Other Comex metals finish broadly lower
Gold futures ended higher Thursday as investors braced for an intensifying Sino-U.S. trade conflict, which could provide a lift to bullion amid markets stricken by international trade fears.
The precious metal traded higher “with news flow on the trade situation favoring uncertainty and the dollar posting very minimal weakness,” said analysts at Zaner Metals.
Gold for June delivery GCM9, +0.12% gained $3.80, or 0.3%, to settle at $1,285.20 an ounce, recovering much of its $4.20, or 0.3%, loss from the previous session. The precious metal posted its fourth gain in five sessions, according to FactSet data, putting it on track for a weekly rise of about 0.3% based on last Friday’s settlement.
The U.S. is set to raise tariffs on some $200 billion in Chinese imports to 25% from 10% on Friday morning at 12:01 a.m. Eastern Time, as the Trump administration attempts to ratchet up pressure on Beijing to strike a substantive trade agreement.
At a Wednesday rally with supporters in Florida, President Donald Trump said China “broke the deal.”
The Wall Street Journal reported that China has adopted hardball tactics, as it perceives signs of weakness in the U.S.’s negotiating position. On Wednesday, the newspaper also reported that Beijing has threatened unspecified retaliation if the White House pushes through tariff increases, even as China’s trade envoy, including Vice Premier Liu He, were to commence fresh negotiations Thursday, highlighted by a dinner between Liu and U.S. trade negotiator Robert Lighthizer.
“Seeing the president in a campaign rally indicate that China ‘broke the deal’ could have the impact of discouraging China from negotiating in the coming two days,” said analysts at Zaner. “At this point, we suggest a deal in the coming 48 hours appears to be unlikely.”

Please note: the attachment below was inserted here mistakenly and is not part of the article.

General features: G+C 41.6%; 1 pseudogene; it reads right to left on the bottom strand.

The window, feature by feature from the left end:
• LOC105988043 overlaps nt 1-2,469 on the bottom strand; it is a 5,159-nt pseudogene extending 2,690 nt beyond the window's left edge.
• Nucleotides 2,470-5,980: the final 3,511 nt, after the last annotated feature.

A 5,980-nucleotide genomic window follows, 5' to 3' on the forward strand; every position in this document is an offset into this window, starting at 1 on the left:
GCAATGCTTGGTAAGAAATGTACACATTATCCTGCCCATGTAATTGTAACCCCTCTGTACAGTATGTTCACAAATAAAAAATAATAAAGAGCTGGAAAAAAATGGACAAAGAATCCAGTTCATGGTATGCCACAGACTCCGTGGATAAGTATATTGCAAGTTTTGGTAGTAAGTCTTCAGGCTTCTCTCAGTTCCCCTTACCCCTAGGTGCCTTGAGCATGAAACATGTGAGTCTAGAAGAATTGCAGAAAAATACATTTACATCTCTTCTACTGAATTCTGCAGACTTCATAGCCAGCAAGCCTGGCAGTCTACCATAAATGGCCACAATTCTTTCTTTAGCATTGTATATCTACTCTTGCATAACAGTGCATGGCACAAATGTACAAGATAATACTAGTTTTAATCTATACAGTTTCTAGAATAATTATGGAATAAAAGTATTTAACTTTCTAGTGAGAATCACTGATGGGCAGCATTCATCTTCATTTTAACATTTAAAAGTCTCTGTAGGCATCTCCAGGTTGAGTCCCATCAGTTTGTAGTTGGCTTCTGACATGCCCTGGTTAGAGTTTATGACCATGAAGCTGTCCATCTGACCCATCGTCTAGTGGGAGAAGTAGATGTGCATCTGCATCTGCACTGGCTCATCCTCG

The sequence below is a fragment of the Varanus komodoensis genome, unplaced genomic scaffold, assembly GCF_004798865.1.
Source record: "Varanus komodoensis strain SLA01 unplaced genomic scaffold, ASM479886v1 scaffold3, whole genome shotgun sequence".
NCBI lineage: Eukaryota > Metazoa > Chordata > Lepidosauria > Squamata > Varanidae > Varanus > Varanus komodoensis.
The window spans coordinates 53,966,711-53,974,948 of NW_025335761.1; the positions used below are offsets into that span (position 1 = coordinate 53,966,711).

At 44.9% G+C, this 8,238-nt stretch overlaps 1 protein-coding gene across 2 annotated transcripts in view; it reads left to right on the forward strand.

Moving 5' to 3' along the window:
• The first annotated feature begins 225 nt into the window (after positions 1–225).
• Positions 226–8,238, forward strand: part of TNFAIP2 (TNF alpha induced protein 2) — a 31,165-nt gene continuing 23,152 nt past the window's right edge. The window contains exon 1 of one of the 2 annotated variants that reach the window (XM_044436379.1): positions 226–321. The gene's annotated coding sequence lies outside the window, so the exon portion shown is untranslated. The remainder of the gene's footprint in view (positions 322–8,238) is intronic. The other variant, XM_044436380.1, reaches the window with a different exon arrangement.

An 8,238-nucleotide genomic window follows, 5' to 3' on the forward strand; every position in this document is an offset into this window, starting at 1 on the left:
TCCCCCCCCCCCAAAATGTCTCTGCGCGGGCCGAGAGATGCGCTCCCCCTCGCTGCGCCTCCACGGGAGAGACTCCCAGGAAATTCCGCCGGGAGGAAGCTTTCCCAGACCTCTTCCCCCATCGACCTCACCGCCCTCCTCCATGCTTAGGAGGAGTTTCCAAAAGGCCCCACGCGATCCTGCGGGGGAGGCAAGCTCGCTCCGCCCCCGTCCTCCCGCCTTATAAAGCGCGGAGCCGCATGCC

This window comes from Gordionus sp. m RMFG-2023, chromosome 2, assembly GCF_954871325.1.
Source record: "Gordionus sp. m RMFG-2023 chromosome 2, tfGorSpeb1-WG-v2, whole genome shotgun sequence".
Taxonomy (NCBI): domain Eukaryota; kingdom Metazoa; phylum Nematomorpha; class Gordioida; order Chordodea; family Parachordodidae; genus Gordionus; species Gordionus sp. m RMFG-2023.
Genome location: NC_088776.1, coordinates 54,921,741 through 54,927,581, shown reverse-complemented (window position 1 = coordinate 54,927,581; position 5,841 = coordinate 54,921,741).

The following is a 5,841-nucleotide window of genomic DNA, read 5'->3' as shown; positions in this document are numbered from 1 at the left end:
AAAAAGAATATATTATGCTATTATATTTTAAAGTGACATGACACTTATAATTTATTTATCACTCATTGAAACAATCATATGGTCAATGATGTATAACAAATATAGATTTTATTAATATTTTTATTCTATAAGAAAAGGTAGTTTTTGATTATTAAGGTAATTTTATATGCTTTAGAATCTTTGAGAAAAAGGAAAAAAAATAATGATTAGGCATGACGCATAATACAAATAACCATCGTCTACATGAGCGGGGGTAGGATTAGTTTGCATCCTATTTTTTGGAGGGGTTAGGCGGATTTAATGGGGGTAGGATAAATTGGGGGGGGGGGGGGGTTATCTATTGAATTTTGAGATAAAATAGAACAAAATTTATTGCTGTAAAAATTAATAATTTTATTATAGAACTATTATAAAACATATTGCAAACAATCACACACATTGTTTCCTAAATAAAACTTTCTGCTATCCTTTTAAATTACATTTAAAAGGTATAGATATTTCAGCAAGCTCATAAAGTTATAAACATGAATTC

Gold has benefited somewhat against this backdrop of uncertainty, and some gold bulls say the commodity may claw higher if trade talks deteriorate further, and as the increased China import duties come into force.
“Having already breached the $1,290 level this week before moderating, bullion may surge past that level once again, in the event that negotiations in Washington break down and higher US tariffs kick in,” wrote Han Tan, market analyst at FXTM, in a Thursday research note.
However, commodity investors have expressed disappointment that the yellow metal hasn’t enjoyed a more decisive rally.
“Gold was unable to break the first resistance placed at $1,288, confirming that the times are not mature for another bullion rally yet,” wrote Carlo Alberto De Casa, chief analyst at ActivTrades.
Meanwhile, the dollar, as measured by the ICE U.S. Dollar Index DXY, -0.10% fell by 0.3% as gold futures settled Thursday. U.S. benchmark stock indexes also fell.
“Clearly, the gold focus this week has been centered on safe haven from trade and not on the ebb and flow of the dollar,” said analysts at Zaner. “However, dollar action this week has not yielded much in the way of direction with a tight sideways coil and therefore the question of the dollar’s importance on gold prices is unknown at present.”
Heightened conflicts with Iran, where Tehran has threatened to abandon commitments under a 2015 nuclear agreement and signs of increased aggressions from North Korea, should push up prices of the asset that appreciates during global turmoil, market participants said.
In other metals trading, July silver SIN9, +0.01% fell 8.9 cents, or 0.6%, to $14.773 an ounce, with the commodity on track for a 1.3% weekly skid.
July copper HGN9, +0.20% shed 0.1% to $2.772 a pound, July platinum PLN9, +1.87% fell by 1.5% to $851.40 an ounce and June palladium PAM9, +5.07% settled at $1,283 an ounce, down 1.8%.
Among ETFs, SPDR Gold Shares GLD, +0.19% added 0.3%, while VanEck Vectors Gold Miners ETF GDX, -0.73% rose 0.4%. The iShares Silver Trust SLV, +0.07% was down 0.4%.